Cátia Matos, a PhD researcher from The University of Hull who carried out the study, said: “An important finding from our work was that tunnel crossing rates varied substantially between years. Populations are usually monitored for five years after a development has finished, but it is likely that this is not enough time to assess whether mitigation measures have been effective.”

Dr Phil Wheeler from the Open University said: “Even though our work has shown that newts use tunnels, we need much longer monitoring data and from many more sites before we can be confident that tunnels stop fragmented populations dying out. It is essential to know that the resources being committed to wildlife mitigation are being spent in a way which best benefits the target species. Our work is starting to show that, but there is much more to learn.”

 

Contact:

Jenny Tse-Leon, Froglife: jenny.tse-leon@froglife.org; 01733-602102 or 07837748356

Free photos available on request

NOTES:

1. Bullet points on Froglife

·         Froglife is a UK wildlife charity committed to the conservation of amphibians and reptiles - working with people, enhancing lives together for a healthier planet.

·         This is the first study that shows that road tunnels (even very long ones) were used by newts and as such they can be a very important solution for mitigating fragmentation at the landscape scale. Very positive as there is no published data on this despite the fact that at least 30 tunnels have been installed for newts in UK alone.

·         For GCN fragmentation between ponds can ultimately lead to populations under 100-200 adults to become extinct in the long term and as such maintaining connectivity (including with tunnels) is particularly important.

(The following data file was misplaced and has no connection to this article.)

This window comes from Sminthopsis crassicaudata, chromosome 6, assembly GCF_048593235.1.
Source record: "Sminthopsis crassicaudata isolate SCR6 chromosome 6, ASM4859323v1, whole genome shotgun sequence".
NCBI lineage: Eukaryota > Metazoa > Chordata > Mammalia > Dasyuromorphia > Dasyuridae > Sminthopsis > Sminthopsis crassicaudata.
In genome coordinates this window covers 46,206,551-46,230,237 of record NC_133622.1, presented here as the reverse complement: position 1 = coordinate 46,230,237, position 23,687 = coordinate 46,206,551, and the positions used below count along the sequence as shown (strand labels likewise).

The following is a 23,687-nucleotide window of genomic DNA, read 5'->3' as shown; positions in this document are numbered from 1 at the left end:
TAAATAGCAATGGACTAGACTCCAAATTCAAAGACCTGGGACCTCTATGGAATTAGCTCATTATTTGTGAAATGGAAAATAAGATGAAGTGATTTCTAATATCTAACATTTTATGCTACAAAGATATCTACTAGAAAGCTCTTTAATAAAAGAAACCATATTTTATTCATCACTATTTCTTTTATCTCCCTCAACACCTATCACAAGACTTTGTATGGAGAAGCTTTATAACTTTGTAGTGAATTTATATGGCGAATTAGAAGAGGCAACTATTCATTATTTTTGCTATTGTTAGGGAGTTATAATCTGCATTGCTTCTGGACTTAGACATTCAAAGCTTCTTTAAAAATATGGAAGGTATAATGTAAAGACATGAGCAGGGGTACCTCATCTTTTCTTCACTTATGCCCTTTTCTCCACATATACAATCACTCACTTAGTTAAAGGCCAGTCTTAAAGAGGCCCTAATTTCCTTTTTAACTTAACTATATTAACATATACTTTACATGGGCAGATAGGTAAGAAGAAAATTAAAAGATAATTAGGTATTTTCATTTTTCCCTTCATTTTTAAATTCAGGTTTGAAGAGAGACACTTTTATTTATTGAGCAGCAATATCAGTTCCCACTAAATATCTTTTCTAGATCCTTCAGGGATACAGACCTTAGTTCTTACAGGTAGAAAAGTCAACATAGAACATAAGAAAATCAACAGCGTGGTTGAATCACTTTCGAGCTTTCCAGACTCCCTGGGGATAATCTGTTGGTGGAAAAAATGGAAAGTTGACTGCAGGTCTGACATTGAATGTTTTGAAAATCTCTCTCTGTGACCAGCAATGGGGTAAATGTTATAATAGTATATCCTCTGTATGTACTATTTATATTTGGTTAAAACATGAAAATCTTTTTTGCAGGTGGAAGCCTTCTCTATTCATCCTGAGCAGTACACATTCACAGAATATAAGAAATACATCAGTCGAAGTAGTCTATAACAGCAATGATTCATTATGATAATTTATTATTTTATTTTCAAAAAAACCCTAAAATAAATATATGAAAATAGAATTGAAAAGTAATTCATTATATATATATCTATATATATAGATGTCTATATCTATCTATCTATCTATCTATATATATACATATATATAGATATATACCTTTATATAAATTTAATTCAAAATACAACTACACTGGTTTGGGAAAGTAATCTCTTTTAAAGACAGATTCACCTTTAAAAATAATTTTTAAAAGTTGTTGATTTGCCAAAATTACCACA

·         However, very few males used the tunnels in all years, probably because they prefer to stay close to ponds. This could cause problems and sex imbalances. A solution could be to place breeding ponds closer to tunnel entrances.

·         Most newt movements took place in autumn and not in spring as expected. That can be problematic as if there are no ponds on both sides of the road newts can become trapped in areas where they cannot breed.

·         The numbers of newts at various stages of the mitigation system declines (many newts reach the fences, fewer make it to the tunnel entrance and even fewer cross the tunnels). This suggests that more tunnels are better than fewer.

·         Finally, there were very large differences in between years which highlights why long-term monitoring is very important for understanding the effectiveness of such road mitigation measures.

 

Citation:

Matos C, Petrovan S, Ward AI, Wheeler P. (2017) Facilitating permeability of landscapes impacted by roads for protected amphibians: patterns of movement for the great crested newt. PeerJ 5:e2922 https://doi.org/10.7717/peerj.2922